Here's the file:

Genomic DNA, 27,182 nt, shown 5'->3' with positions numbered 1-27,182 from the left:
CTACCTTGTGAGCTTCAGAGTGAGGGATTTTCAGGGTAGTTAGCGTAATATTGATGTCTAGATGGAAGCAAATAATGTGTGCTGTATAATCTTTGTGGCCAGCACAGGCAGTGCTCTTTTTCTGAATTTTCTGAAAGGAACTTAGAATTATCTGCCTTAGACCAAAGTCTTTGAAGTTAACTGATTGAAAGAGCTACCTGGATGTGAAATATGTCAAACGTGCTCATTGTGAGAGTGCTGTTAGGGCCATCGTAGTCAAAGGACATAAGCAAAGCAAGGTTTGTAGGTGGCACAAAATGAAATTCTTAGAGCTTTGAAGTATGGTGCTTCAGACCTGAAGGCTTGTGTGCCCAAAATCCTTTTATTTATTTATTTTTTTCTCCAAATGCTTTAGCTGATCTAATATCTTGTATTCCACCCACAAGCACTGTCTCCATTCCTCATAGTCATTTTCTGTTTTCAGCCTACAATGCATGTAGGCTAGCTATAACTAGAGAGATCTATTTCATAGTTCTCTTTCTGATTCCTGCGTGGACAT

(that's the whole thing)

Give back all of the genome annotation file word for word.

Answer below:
Genomic DNA, 27,182 nt, shown 5'->3' with positions numbered 1-27,182 from the left:
CTACCTTGTGAGCTTCAGAGTGAGGGATTTTCAGGGTAGTTAGCGTAATATTGATGTCTAGATGGAAGCAAATAATGTGTGCTGTATAATCTTTGTGGCCAGCACAGGCAGTGCTCTTTTTCTGAATTTTCTGAAAGGAACTTAGAATTATCTGCCTTAGACCAAAGTCTTTGAAGTTAACTGATTGAAAGAGCTACCTGGATGTGAAATATGTCAAACGTGCTCATTGTGAGAGTGCTGTTAGGGCCATCGTAGTCAAAGGACATAAGCAAAGCAAGGTTTGTAGGTGGCACAAAATGAAATTCTTAGAGCTTTGAAGTATGGTGCTTCAGACCTGAAGGCTTGTGTGCCCAAAATCCTTTTATTTATTTATTTTTTTCTCCAAATGCTTTAGCTGATCTAATATCTTGTATTCCACCCACAAGCACTGTCTCCATTCCTCATAGTCATTTTCTGTTTTCAGCCTACAATGCATGTAGGCTAGCTATAACTAGAGAGATCTATTTCATAGTTCTCTTTCTGATTCCTGCGTGGACAT